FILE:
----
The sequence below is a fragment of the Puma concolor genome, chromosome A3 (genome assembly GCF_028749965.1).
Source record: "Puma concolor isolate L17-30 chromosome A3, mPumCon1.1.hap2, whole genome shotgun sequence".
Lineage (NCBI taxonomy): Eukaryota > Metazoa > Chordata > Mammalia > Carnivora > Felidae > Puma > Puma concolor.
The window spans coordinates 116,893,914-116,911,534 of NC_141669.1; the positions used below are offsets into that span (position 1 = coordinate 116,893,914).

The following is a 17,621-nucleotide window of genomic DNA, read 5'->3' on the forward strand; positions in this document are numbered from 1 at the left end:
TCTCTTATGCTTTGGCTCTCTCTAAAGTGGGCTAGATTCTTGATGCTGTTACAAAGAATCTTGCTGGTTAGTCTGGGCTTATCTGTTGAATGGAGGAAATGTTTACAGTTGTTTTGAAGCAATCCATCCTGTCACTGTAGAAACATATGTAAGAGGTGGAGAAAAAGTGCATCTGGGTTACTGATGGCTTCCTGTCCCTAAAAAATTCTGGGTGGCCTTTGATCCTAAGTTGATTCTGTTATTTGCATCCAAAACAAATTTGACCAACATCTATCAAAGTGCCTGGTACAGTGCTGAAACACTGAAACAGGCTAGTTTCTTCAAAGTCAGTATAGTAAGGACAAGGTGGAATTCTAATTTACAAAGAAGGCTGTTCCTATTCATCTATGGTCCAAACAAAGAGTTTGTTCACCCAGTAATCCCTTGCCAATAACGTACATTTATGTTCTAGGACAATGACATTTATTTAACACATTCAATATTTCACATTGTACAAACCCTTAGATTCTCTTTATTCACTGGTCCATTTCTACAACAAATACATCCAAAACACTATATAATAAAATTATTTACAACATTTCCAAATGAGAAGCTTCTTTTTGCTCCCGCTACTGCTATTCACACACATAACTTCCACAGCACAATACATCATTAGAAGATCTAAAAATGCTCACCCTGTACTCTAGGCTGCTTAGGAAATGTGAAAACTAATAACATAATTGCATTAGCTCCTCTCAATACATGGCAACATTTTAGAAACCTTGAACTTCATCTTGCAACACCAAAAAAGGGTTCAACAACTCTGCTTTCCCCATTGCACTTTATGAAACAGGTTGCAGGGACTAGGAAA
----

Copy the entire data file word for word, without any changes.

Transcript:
The sequence below is a fragment of the Puma concolor genome, chromosome A3 (genome assembly GCF_028749965.1).
Source record: "Puma concolor isolate L17-30 chromosome A3, mPumCon1.1.hap2, whole genome shotgun sequence".
Lineage (NCBI taxonomy): Eukaryota > Metazoa > Chordata > Mammalia > Carnivora > Felidae > Puma > Puma concolor.
The window spans coordinates 116,893,914-116,911,534 of NC_141669.1; the positions used below are offsets into that span (position 1 = coordinate 116,893,914).

The following is a 17,621-nucleotide window of genomic DNA, read 5'->3' on the forward strand; positions in this document are numbered from 1 at the left end:
TCTCTTATGCTTTGGCTCTCTCTAAAGTGGGCTAGATTCTTGATGCTGTTACAAAGAATCTTGCTGGTTAGTCTGGGCTTATCTGTTGAATGGAGGAAATGTTTACAGTTGTTTTGAAGCAATCCATCCTGTCACTGTAGAAACATATGTAAGAGGTGGAGAAAAAGTGCATCTGGGTTACTGATGGCTTCCTGTCCCTAAAAAATTCTGGGTGGCCTTTGATCCTAAGTTGATTCTGTTATTTGCATCCAAAACAAATTTGACCAACATCTATCAAAGTGCCTGGTACAGTGCTGAAACACTGAAACAGGCTAGTTTCTTCAAAGTCAGTATAGTAAGGACAAGGTGGAATTCTAATTTACAAAGAAGGCTGTTCCTATTCATCTATGGTCCAAACAAAGAGTTTGTTCACCCAGTAATCCCTTGCCAATAACGTACATTTATGTTCTAGGACAATGACATTTATTTAACACATTCAATATTTCACATTGTACAAACCCTTAGATTCTCTTTATTCACTGGTCCATTTCTACAACAAATACATCCAAAACACTATATAATAAAATTATTTACAACATTTCCAAATGAGAAGCTTCTTTTTGCTCCCGCTACTGCTATTCACACACATAACTTCCACAGCACAATACATCATTAGAAGATCTAAAAATGCTCACCCTGTACTCTAGGCTGCTTAGGAAATGTGAAAACTAATAACATAATTGCATTAGCTCCTCTCAATACATGGCAACATTTTAGAAACCTTGAACTTCATCTTGCAACACCAAAAAAGGGTTCAACAACTCTGCTTTCCCCATTGCACTTTATGAAACAGGTTGCAGGGACTAGGAAA